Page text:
The quarter-life crisis is also driven by cover letters and resumes. At first, the process of putting together pitches to potential employers seems promising and even exciting. This is because when you come fresh out of college, you don’t realize how hard it is to get ANY job, let alone get the one you actually want to have. Desperation starts to seep through your idealistic exterior usually around the time you go on your first interview and realize that you, my friend, are not the only one being interviewed for the position, and in some cases, you’re not even the only one being interviewed at the same time. So you emerge from your group interview filled with six people more qualified than you still thinking you have a chance to get hired because the managers promised that there was more than one position to be filled. You go home feeling pretty good on the outside, but inside you realize that it might be time to either start thinking about Graduate School even though you’re burned out from academia, or, conversely, start looking for just about anything that pays higher than slave wages.
With Sunday’s paper comes a bevy of new opportunities, until you realize that you are not an Accountant and have no idea what a Medical Biller is. You circle the Advertising jobs that say flashy things like “Sports Careers!” or, my personal favorite, “NOW HIRING ALL POSITIONS. NO EXPERIENCE NECESSARY. EARN $400-$600/wk.” So you get your hopes up once again only to realize after a day of sitting in a 90 degree room with a full suit on that the job is a commission-based only position that gives you the exciting chance to sell cutlery door-to-door. You go back to the good ol’ classifieds and find that out of the 3,300 job openings posted, you are either not qualified or, even worse, that you have no interest whatsoever in learning how to sell insurance or drive around a senior citizen’s neighborhood to do his/her grocery shopping, wipe their asses and then sing them to sleep at 4:00 p.m. if the pain-killers don’t kick in right away. Nothing against helping senior citizens, it’s just you didn’t go to college and get a degree (barring social workers, of course) to perform tasks that you will probably have to do for your parents in 20 or so years anyway.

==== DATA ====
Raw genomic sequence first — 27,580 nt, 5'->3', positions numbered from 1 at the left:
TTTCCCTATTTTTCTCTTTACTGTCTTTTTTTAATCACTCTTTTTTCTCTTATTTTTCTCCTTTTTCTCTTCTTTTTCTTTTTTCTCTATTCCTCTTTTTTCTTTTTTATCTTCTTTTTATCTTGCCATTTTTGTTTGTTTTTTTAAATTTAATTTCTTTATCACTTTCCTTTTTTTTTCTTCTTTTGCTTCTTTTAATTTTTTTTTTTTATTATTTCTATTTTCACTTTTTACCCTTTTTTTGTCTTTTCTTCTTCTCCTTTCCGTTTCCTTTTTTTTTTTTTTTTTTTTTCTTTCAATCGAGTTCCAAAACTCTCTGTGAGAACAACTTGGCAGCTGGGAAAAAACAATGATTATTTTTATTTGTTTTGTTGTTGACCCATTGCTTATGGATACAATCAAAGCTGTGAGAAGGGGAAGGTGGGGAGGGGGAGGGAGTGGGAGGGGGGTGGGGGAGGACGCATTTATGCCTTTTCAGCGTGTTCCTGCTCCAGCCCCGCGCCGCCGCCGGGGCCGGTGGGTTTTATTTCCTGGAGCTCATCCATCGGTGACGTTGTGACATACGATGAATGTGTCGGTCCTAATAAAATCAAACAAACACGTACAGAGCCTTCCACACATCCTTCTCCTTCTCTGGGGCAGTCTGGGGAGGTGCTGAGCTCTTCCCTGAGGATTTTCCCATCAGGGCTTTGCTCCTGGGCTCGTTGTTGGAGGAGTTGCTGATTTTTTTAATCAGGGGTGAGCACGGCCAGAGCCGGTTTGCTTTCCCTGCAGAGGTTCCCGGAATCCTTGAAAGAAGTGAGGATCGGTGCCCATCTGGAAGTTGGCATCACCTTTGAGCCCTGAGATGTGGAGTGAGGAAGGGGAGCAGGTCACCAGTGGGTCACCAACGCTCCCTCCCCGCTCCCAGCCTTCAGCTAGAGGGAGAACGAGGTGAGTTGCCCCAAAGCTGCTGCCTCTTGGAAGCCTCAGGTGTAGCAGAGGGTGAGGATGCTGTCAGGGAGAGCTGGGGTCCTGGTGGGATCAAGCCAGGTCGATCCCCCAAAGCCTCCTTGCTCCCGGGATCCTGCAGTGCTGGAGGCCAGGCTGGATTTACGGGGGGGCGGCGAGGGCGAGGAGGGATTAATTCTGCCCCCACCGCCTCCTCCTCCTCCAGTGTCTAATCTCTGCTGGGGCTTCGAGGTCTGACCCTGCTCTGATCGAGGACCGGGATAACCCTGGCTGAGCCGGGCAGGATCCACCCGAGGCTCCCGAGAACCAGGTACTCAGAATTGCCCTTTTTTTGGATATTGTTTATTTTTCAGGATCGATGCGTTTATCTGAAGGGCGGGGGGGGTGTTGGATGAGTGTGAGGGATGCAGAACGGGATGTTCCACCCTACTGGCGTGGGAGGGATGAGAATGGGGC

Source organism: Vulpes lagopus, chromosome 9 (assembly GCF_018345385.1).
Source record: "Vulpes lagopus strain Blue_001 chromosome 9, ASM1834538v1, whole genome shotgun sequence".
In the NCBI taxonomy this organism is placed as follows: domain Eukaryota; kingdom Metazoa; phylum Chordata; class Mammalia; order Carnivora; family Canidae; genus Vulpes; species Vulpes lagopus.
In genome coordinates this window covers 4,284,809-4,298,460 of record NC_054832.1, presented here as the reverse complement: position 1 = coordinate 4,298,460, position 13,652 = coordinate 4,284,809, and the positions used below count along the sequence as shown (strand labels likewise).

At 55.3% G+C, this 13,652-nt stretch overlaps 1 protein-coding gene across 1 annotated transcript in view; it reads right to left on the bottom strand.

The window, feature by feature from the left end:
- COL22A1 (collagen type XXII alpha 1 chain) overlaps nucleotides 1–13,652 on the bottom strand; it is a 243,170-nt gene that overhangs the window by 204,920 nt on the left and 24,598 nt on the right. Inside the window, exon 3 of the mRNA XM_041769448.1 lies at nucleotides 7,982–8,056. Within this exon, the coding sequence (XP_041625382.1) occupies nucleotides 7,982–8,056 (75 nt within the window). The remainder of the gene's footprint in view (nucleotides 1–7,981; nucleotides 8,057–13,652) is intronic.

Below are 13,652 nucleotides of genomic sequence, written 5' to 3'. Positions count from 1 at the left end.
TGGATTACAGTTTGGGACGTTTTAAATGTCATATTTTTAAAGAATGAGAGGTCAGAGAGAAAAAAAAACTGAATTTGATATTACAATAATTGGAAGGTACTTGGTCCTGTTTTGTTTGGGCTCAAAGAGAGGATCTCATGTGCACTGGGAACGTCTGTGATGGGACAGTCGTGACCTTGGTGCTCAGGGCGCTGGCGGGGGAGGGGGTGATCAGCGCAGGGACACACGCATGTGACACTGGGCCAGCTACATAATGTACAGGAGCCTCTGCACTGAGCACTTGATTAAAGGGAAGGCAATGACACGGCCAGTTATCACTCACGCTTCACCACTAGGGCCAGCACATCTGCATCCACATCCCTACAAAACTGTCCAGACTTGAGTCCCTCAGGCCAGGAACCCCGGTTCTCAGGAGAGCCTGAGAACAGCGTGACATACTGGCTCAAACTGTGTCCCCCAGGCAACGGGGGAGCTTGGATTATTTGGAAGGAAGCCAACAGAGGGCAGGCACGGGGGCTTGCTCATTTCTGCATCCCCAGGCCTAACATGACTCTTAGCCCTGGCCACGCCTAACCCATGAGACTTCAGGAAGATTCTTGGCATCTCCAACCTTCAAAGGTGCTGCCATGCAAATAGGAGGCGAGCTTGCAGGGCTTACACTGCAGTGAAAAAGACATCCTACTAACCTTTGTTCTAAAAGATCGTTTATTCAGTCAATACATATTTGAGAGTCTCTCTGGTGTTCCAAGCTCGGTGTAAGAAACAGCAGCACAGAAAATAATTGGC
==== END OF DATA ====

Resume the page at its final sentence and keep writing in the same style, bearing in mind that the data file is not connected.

After the first few months of looking for jobs and using the last of your graduation money to keep up with bill payments, finally, something breaks your way. That’s right, someone has decided to give you a job, and regardless of the low salary, the lack of growth opportunities and the lack of a benefits program, you agree to take the job with a hand-shake and a huge smile.
You then say to yourself, “I guess I’ll have to learn the cutlery business, after all.”
-Post your replies to this post here. The next installment of the quarter-life crisis series will look at sex, relationships and love after college life ends.
As always, you can drop me a line or two about this column or anything else in the world of current events and popular culture by emailing email@example.com.
That’s all for now PEACE.